So, what’s a service? Service encapsulates an application function just like a container does. Services can run on all nodes, where a container can only run on a single Docker daemon. Services have other cool features like being able to scale with more replicas.

docker service create --name webserver --publish 80:80 httpd

Above, we created a single service named webserver that publishes port 80 on the service to port 80 on the swarm with the httpd image. For more information about images, view the image docs.

When you create a service it starts with one replica which corresponds to one container somewhere in the swarm. My bookit stack (talk about this later), has multiple services, each with one replica by default.

If I want to see the “mapping” of containers to services I can run docker service ps.(I made a second replica just now for node1). You can see that a single service has two replica tasks, bookit_node1.1 and bookit_node1.2. Each replica task invokes exactly one container somewhere in the swarm. The bookit_node1.1 task is running on docker-manager and the bookit_node1.2 task is running on docker-worker2

Mesh Routing and Ingress Load Balancing

“Docker Engine swarm mode makes it easy to publish ports for services to make them available to resources outside the swarm. All nodes participate in an ingress routing mesh. The routing mesh enables each node in the swarm to accept connections on published ports for any service running in the swarm, even if there’s no task running on the node. The routing mesh routes all incoming requests to published ports on available nodes to an active container.” — docs.

Basically, any of the nodes can take requests for a published service and make sure it gets to the right place. Docker docs can also show the possibility of putting an external load balancer in front of your swarm.

Picture from Docker docs

Docker Swarm has a nifty built-in Round Robin load balancer to spread out requests to the appropriate tasks in the swarm.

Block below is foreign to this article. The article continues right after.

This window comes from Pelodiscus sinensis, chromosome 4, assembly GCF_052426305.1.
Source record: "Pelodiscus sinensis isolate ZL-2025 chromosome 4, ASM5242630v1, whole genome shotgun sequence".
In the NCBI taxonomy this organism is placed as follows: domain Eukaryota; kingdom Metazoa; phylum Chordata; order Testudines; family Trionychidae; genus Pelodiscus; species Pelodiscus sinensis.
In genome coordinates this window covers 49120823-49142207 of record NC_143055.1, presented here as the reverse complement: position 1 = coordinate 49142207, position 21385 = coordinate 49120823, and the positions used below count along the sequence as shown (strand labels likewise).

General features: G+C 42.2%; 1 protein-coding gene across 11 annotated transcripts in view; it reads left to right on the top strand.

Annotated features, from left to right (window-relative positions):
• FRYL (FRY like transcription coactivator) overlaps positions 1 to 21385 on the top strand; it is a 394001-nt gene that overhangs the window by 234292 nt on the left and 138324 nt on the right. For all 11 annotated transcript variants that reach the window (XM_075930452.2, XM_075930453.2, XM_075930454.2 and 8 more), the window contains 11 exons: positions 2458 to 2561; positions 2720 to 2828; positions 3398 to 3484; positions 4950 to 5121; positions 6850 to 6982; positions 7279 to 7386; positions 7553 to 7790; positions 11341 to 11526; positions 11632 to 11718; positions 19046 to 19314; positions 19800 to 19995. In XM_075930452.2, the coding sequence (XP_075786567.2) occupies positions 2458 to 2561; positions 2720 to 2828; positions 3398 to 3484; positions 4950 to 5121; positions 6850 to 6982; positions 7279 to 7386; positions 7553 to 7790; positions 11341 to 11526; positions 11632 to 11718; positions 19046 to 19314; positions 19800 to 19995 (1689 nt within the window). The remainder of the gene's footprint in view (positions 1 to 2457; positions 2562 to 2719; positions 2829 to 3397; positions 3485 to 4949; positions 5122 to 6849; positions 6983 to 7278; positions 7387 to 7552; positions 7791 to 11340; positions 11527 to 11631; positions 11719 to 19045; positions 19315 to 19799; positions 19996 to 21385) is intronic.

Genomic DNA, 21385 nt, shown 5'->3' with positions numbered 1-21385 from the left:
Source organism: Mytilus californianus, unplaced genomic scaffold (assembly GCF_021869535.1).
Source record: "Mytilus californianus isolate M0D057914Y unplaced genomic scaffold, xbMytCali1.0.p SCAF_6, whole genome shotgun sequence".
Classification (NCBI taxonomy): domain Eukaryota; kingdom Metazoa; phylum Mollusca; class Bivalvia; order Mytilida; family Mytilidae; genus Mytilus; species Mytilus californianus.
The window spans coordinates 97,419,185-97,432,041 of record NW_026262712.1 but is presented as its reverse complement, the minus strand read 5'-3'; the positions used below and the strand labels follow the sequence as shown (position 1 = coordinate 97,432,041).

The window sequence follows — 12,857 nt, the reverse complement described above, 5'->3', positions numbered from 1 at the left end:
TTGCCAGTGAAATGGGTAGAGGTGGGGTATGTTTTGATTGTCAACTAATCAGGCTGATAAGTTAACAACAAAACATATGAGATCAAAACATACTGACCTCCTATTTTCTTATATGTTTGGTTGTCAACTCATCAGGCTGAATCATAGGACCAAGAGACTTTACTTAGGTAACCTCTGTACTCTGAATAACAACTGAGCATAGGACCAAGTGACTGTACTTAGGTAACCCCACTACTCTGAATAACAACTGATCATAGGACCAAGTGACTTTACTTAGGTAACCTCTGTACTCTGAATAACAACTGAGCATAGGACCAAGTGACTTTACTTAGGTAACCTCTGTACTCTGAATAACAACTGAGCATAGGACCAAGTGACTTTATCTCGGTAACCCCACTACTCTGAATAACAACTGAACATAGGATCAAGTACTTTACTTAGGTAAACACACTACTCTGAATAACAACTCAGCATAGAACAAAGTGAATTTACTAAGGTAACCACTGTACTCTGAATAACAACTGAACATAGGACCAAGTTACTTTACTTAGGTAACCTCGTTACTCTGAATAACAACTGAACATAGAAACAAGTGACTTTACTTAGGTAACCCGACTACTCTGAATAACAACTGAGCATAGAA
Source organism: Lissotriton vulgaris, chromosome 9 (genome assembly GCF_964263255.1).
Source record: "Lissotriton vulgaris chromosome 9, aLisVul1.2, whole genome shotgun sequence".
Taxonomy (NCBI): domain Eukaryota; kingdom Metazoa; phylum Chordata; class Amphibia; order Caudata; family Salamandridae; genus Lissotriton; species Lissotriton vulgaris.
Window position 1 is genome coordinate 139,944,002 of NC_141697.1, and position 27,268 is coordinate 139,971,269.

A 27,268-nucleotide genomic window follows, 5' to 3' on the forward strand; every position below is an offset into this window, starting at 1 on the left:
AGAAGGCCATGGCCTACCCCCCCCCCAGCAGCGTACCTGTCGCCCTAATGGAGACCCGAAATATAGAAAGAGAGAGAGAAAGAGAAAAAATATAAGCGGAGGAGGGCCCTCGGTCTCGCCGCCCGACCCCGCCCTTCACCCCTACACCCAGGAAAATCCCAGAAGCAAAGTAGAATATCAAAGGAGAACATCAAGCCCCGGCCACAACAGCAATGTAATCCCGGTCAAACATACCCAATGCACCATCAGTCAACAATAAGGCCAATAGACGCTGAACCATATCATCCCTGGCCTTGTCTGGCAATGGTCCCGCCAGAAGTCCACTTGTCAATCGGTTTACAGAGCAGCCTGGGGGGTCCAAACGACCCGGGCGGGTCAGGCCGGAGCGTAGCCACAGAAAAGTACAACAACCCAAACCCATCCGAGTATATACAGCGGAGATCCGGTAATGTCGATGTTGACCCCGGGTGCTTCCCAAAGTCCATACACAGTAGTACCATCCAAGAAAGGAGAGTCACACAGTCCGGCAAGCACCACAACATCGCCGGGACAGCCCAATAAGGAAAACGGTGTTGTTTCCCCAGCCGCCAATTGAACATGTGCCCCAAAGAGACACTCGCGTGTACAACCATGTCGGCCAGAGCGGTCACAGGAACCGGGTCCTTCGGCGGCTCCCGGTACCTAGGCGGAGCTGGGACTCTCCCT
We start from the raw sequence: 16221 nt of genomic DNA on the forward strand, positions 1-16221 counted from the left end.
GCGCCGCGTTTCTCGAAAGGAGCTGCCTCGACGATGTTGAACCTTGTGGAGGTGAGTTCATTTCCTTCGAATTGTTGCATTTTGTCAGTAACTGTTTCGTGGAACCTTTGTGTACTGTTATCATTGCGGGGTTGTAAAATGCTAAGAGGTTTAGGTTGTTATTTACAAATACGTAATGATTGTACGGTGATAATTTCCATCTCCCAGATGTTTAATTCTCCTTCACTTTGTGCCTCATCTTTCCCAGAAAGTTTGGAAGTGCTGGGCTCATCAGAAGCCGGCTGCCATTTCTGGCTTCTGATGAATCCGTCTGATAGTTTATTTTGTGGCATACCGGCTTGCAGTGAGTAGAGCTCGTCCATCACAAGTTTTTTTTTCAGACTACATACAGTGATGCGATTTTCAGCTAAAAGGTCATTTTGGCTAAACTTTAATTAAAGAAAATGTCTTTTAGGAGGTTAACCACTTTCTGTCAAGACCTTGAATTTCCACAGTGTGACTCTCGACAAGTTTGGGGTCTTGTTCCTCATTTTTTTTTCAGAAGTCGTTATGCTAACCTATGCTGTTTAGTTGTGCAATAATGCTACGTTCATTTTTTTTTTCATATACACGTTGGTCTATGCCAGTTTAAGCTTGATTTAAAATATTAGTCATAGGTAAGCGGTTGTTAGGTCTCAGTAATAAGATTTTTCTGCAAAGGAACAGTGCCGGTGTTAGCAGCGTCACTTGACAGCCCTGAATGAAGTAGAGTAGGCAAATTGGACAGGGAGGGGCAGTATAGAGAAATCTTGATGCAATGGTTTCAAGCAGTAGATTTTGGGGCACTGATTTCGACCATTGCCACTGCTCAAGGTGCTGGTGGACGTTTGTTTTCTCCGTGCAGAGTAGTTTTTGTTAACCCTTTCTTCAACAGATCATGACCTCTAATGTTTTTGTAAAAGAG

“ Swarm mode has an internal DNS component that automatically assigns each service in the swarm a DNS entry. The swarm manager uses internal load balancing to distribute requests among services within the cluster based upon the DNS name of the service.” — Docs

In my bookit application, I display the container ID of which container responded to my request. See what happens if I refresh the page.

Update Services

I can scale a running service by using the docker service update command. You can update multiple parameters of your running service like its name, mount, etc, but we’re just going to update the number of replicas.

docker service update --replicas=7 bookit_node1

We’ll create six more (seven total) replica tasks of my bookit_node1 service. If we wanted to scale multiple services at once, we can use the docker service scale command.

docker service scale bookit_mongo1=2 bookit_node1=5

Labels and Constraints

By default, when you create a service, the manager schedules that task on some node in the swarm but it’s not guaranteed to be deployed on the same node every time. We can use constraints or placement preferences to make sure our tasks go where we want.